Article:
Our voyage having come to an end, I will take a short retrospect of the advantages and disadvantages the pain & pleasure of our five years' wandering. If a person should ask my advice before undertaking a long voyage, my answer would depend upon his possessing a decided taste for some branch of knowledge, which could by such means be acquired. No doubt it is a high satisfaction to behold various countries, and the many races of Mankind, but the pleasures gained at the time do not counterbalance the evils. It is necessary to look forward to a harvest, however distant it may be, when some fruit will be reaped, some good effected. Many of the losses which must be experienced are obvious, such as that of the society of all old friends, and of the sight of those places with which every dearest remembrance is so intimately connected. These losses however, are at the time partly relieved by the exhaustless delight of anticipating the long wished for day of return. If, as poets say, life is a dream, I am sure in a long voyage these are the visions which best pass away the long night. Other losses, although not at first felt, after a period tell heavily, those are the want of room, of seclusion, of rest — the jading feeling of constant hurry — the privation of small luxuries, the comforts of civilization, domestic society, and lastly even of music & the other pleasures of imagination. When such trifles are mentioned, it is evident that the real grievances (excepting from accidents) of a sea life are at an end. The short space of sixty years has made a most astonishing difference in the facility of distant navigation. Even in the time of Cook, a man who left his comfortable fire side for such expeditions, did undergo privations: a yatch with every luxury of life might now circumnavigate the globe. Besides the vast improvements in ships & naval resources, the whole Western shores of America are thrown open; and Australia is become a metropolis of a rising continent. How different are the circumstances to a man shipwrecked at the present day in the Pacific, to what they would have been in the time of Cook: since his voyage a hemisphere has been added to the civilized world.

25th September 1836

St. Michael's Island, Azores
By the following morning, we were off the city, & a boat was sent on shore.— The Isld of St Michaels is considerably larger & three times more populous & enjoys a more extensive trade than Terceira. — The chief export is the fruit, for which a fleet of vessels annually arrives. Although several hundred vessels are loaded with oranges, these trees on neither island appear in any great numbers. No one would guess that this was the great market for the numberless oranges imposed into England. St Michaels has much the same open, semi-green, cultivated patchwork appearance as Terceira. The town is more scatted; the houses & churches there & throughout the country are white washed & look from a distance neat and pretty. The land behind the town is less elevated than at Terceira, but yet rises considerably; it is thickly studded or rather made up of small mammiformed hills, each of which has sometime been an active Volcano. — In an hours time the boat returned without any letters, and then getting a good offing from the land, we steered, thanks to God, a direct course for England.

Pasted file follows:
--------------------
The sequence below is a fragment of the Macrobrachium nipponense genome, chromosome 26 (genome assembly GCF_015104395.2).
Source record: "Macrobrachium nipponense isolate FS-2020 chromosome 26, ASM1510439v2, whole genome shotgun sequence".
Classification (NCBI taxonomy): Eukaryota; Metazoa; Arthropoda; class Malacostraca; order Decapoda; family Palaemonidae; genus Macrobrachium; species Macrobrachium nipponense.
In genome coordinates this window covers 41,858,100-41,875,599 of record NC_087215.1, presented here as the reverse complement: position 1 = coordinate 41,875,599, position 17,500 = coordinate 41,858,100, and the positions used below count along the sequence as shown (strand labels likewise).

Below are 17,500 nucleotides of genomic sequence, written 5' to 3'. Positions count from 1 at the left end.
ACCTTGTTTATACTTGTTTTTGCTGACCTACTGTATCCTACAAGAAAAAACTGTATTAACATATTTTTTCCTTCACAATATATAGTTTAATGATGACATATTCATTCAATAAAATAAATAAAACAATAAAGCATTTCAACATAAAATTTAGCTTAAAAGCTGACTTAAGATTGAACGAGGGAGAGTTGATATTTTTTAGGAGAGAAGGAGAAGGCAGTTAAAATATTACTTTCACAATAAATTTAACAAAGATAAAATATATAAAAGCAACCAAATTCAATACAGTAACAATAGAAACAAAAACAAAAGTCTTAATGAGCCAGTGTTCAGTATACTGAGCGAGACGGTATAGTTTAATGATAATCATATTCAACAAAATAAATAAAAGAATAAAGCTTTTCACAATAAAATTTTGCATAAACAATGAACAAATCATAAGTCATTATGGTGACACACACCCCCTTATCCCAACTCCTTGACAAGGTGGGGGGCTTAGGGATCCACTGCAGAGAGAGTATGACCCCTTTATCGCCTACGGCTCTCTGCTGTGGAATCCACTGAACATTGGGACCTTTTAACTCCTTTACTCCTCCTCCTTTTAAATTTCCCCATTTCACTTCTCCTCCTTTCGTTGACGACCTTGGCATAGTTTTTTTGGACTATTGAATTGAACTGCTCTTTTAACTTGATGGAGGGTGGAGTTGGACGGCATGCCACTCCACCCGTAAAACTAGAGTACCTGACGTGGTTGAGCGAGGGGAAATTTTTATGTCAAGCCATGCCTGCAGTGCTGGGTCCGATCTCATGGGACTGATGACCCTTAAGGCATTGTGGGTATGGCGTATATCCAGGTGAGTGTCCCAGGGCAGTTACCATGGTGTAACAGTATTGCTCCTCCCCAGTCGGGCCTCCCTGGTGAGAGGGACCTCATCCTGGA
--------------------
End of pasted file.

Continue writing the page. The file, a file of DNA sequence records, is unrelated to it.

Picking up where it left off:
24th September 1836

Terceira, Azores
In the morning, we were off the Western end of St Michaels; to the capital of which we were bound in quest of letters. A contrary wind detained us the whole day,

Syms Covington Journal
Sent a boat ashore, to the island of St. Michael; during which time the ship kept in the offing. This island, like the latter, is well cultivated, and thickly studded with houses.

23rd September 1836

Terceira, Azores
Another day I set out early in the morning to visit the town of Praya seated on the NE and of the island. — The distance is about fifteen miles; the road ran the great part of the way not far from the coast. The country is all cultivated & scattered with houses & small villages. I noticed in several places, from the long traffic of the bullock waggons, that the solid lava, which formed in parts the road, was worn into ruts of the depth of twelve inches. This circumstance has been noticed with surprise, in the ancient pavement of Pompeii, as not occurring in any of the present towns of Italy. At this place the wheels have a tire surmounted by singularly large iron knobs, perhaps the old Roman wheels were thus furnished. The country during our morning's ride, was not interesting, excepting always the pleasant sight of a happy peasantry. The harvest was lately over, & near to the houses the fine yellow heads of Indian corn, were bound, for the sake of drying, in large bundles to the stems of the poplar trees. These seen from a distance, appeared weighed down by some beautiful fruit,—the very emblem of fertility.—One part of the road crossed a broad stream of lava, which from its rocky & black surface, showed itself to be of comparatively recent origin; indeed the crater whence it had flowed could be distinguished. The industrious inhabitants, have turned this space into vineyards, but for this purpose it was necessary to clear away the loose fragments & pile them into a multitude of walls, which enclosed little patches of ground a few yards square; thus covering the country with a network of black lines.

The town of Praya is a quiet forlorn little place; Many years since a large city was here overwhelmed by an earthquake. It is asserted the land subsided, and a wall of a convent now bathed by the sea is shown as a proof: the fact is probable, but the proof not convincing. I returned home by another road, which first leads along the Northern shore, & then crosses the central part of the Island.— This North Eastern extremity is particularly well cultivated, & produces a large quantity of fine what. The square, open fields, & small villages with white washed churches, gave to the view as seen from the heights, an aspect resembling the less picturesque parts of central England. — We soon reached the region of clouds, which during our whole visit have hung very low & concealed the tops of the mountains. For a couple of hours we crossed the elevated central part, which is not inhabited & bears a desolate appearance. When we descended from the clouds to the city, I heard the good news that observations had been obtained, & that we should go to sea the same evening.